Felix Salmon has written an interesting piece on the copula model. Naturally the model does not come out well. He quotes me, accurately, as disapproving, to put it mildly, of models that depend on correlations between companies.
But that’s only part of the problem. Far more serious, because it extends to all of finance not just to a single model, is the poor education that people get in university financial engineering programs and also the blind-following-the-blind behaviour that is so common throughout the industry.
The copula model is not robust to changes in model assumptions. Black-Scholes is. Did you know that? Or maybe I’m wrong. Would you like to know the truth?
Yes, I could tell you. I could spoonfeed you. You’ve got used to being spoonfed, haven’t you? But you’re passing the buck there, putting an awful lot of responsibility on my shoulders. I can cope, as I’m sure David Li can cope. But you’re a big boy/girl now, you should be able to think for yourself. Isn’t that part of your job description?
It’s getting quite tedious me telling people to get off their backsides and test the models for themselves. Don’t believe anything I say, don’t believe anything Nassim, also quoted in the Salmon article, says. Question everything. Switch your brains back on.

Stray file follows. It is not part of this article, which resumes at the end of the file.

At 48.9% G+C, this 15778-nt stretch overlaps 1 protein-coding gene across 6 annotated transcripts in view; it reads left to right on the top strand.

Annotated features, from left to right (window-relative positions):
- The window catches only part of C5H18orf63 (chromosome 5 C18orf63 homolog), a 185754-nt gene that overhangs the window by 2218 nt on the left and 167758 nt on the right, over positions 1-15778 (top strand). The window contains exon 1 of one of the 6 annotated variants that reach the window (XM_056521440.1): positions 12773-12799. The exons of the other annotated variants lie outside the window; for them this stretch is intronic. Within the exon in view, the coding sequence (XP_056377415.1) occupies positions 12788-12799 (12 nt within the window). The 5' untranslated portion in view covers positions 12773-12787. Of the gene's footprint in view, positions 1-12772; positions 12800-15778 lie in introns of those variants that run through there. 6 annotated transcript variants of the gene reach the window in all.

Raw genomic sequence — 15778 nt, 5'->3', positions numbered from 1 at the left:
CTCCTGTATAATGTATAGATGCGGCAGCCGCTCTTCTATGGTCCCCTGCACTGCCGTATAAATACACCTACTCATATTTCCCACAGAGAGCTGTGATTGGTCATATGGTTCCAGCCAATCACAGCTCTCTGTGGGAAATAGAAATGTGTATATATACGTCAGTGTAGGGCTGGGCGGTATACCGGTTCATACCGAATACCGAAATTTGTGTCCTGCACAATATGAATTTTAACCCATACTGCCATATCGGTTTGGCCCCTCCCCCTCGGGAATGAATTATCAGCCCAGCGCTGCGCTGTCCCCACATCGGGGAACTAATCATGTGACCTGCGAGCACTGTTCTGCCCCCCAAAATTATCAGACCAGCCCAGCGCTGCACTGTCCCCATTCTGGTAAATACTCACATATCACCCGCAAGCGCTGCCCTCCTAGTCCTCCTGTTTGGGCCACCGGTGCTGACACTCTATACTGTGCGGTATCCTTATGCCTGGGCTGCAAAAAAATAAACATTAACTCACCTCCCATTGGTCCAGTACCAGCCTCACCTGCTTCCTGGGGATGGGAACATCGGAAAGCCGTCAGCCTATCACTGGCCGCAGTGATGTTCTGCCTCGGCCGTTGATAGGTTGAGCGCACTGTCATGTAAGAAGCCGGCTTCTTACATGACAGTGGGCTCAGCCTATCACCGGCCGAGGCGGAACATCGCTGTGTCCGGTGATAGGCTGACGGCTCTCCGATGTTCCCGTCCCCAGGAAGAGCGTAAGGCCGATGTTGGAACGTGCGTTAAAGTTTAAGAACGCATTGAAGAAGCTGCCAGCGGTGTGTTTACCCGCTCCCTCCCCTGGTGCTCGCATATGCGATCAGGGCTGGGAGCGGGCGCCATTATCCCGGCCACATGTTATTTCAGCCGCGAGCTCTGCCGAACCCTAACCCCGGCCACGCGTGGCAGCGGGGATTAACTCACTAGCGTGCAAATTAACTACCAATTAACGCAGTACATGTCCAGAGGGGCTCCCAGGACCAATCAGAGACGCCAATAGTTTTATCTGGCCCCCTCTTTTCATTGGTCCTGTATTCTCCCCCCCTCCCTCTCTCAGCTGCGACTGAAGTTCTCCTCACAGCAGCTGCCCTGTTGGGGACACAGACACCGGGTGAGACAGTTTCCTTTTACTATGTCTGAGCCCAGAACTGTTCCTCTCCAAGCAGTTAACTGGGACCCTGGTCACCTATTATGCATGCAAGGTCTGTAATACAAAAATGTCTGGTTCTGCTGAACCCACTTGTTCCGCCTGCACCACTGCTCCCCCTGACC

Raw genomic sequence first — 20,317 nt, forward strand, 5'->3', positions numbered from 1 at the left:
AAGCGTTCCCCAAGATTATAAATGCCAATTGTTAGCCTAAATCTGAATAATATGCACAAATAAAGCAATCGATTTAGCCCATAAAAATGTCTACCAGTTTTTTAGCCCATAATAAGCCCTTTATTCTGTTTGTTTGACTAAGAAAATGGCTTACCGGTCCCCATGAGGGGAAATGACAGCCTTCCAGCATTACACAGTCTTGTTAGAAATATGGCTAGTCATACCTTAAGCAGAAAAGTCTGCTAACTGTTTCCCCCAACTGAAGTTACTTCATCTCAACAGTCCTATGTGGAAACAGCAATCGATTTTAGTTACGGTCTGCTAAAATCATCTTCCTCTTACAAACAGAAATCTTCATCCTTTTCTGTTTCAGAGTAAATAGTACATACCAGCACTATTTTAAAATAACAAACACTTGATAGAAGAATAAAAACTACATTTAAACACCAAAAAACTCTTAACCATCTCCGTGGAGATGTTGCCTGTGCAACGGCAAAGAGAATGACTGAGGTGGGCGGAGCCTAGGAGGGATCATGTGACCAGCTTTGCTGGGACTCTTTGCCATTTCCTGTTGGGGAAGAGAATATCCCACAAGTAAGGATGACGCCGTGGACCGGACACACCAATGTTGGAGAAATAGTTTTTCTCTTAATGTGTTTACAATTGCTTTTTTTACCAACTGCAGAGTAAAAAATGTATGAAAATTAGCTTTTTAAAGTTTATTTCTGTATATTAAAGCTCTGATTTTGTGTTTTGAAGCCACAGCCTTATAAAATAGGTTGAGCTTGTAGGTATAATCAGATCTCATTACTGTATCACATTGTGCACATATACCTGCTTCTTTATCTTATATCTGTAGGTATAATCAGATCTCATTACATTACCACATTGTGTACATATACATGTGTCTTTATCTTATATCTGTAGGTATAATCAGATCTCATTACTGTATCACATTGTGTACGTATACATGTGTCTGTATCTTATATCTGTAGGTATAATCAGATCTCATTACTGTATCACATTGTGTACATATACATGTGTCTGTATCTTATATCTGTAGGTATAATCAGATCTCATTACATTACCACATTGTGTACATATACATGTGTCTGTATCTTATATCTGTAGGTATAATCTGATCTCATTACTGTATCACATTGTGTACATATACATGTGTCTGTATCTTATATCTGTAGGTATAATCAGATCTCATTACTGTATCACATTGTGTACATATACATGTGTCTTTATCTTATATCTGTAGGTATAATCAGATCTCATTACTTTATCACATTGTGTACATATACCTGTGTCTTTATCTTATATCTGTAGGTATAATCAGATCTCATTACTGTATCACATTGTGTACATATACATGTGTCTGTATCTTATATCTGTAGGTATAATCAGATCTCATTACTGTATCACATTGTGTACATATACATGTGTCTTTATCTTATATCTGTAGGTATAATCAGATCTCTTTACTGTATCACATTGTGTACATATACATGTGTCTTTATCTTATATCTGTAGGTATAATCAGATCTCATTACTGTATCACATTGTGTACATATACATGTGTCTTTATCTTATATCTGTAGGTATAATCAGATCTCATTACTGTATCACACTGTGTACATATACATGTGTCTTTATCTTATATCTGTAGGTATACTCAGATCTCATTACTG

In the late 1970s I had the dubious pleasure of attending a Billy Graham evangelical event for the followers of the christian cult, as a guest of some born-again nutters. Over the last decade I have had the equally dubious pleasure of attending many conferences on credit, listening to various academics, let’s say “Professor X,” for example, preaching about the copula cult. I use the word ‘cult’ in this context because of the similarities between the unthinking adoration I witnessed at both types of event. I found the Billy Graham event hilarious, I found the credit events disturbing. In both cases the audiences were intelligent people, in both cases there was only one non-sheep among them: me.
Paul Volcker recently spoke about financial engineering and it being, er, not quite what it’s made out to be. Setting aside the obvious discussion of what took him, and so many others, so long to realise this, he did make one point that matches my experience. And that is the use of the “Nuremberg Defence” by financial engineers, “Don’t blame me, I was only following orders.” I agree with Volcker that this is pathetic. And I’ve heard the same excuse from hundreds of people over the years, well before the recent crisis. I will be teaching people about the boundless possibilities of mathematical modelling, far beyond anything in most textbooks and certainly beyond anything in university programs, or I’ll be explaining the dangers of Value at Risk, etc. and the audience will almost invariably say that they’d like to try out the new ideas when they get back to their office…but…but…but they won’t be allowed to because the bank’s policy is to use ‘here insert name of stupid model that they’ve never properly tested.’
Gentlemen, and ladies, look in the bottom drawer, or wherever it is that you put them, and get out and dust off your cojones. Stand up, be counted, and stop bleating.